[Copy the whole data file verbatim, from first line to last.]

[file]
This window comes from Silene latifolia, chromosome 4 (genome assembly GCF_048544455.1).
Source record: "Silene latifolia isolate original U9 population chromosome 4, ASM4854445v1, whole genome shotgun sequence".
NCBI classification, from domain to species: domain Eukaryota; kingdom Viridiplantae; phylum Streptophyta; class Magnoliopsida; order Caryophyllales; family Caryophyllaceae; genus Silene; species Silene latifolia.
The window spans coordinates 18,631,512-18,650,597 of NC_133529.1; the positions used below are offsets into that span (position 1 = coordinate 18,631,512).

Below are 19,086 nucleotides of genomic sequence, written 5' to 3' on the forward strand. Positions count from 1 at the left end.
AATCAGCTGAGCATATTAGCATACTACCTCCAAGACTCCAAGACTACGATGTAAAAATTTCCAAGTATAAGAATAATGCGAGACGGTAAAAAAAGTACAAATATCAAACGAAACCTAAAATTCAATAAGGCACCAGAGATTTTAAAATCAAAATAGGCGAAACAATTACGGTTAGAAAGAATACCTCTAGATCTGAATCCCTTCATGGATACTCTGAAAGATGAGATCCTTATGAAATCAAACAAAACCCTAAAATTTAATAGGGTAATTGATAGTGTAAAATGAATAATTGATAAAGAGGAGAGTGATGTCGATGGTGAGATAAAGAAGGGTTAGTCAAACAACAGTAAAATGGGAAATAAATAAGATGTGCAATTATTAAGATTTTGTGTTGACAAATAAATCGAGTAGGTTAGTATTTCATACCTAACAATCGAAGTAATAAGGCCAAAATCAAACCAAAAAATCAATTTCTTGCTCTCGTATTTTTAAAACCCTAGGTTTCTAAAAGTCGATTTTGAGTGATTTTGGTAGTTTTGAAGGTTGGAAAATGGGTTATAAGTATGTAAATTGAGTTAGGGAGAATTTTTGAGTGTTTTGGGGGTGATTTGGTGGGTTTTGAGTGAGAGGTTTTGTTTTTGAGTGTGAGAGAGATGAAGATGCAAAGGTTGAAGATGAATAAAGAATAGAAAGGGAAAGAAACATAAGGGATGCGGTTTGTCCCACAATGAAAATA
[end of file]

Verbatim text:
This window comes from Silene latifolia, chromosome 4 (genome assembly GCF_048544455.1).
Source record: "Silene latifolia isolate original U9 population chromosome 4, ASM4854445v1, whole genome shotgun sequence".
NCBI classification, from domain to species: domain Eukaryota; kingdom Viridiplantae; phylum Streptophyta; class Magnoliopsida; order Caryophyllales; family Caryophyllaceae; genus Silene; species Silene latifolia.
The window spans coordinates 18,631,512-18,650,597 of NC_133529.1; the positions used below are offsets into that span (position 1 = coordinate 18,631,512).

Below are 19,086 nucleotides of genomic sequence, written 5' to 3' on the forward strand. Positions count from 1 at the left end.
AATCAGCTGAGCATATTAGCATACTACCTCCAAGACTCCAAGACTACGATGTAAAAATTTCCAAGTATAAGAATAATGCGAGACGGTAAAAAAAGTACAAATATCAAACGAAACCTAAAATTCAATAAGGCACCAGAGATTTTAAAATCAAAATAGGCGAAACAATTACGGTTAGAAAGAATACCTCTAGATCTGAATCCCTTCATGGATACTCTGAAAGATGAGATCCTTATGAAATCAAACAAAACCCTAAAATTTAATAGGGTAATTGATAGTGTAAAATGAATAATTGATAAAGAGGAGAGTGATGTCGATGGTGAGATAAAGAAGGGTTAGTCAAACAACAGTAAAATGGGAAATAAATAAGATGTGCAATTATTAAGATTTTGTGTTGACAAATAAATCGAGTAGGTTAGTATTTCATACCTAACAATCGAAGTAATAAGGCCAAAATCAAACCAAAAAATCAATTTCTTGCTCTCGTATTTTTAAAACCCTAGGTTTCTAAAAGTCGATTTTGAGTGATTTTGGTAGTTTTGAAGGTTGGAAAATGGGTTATAAGTATGTAAATTGAGTTAGGGAGAATTTTTGAGTGTTTTGGGGGTGATTTGGTGGGTTTTGAGTGAGAGGTTTTGTTTTTGAGTGTGAGAGAGATGAAGATGCAAAGGTTGAAGATGAATAAAGAATAGAAAGGGAAAGAAACATAAGGGATGCGGTTTGTCCCACAATGAAAATA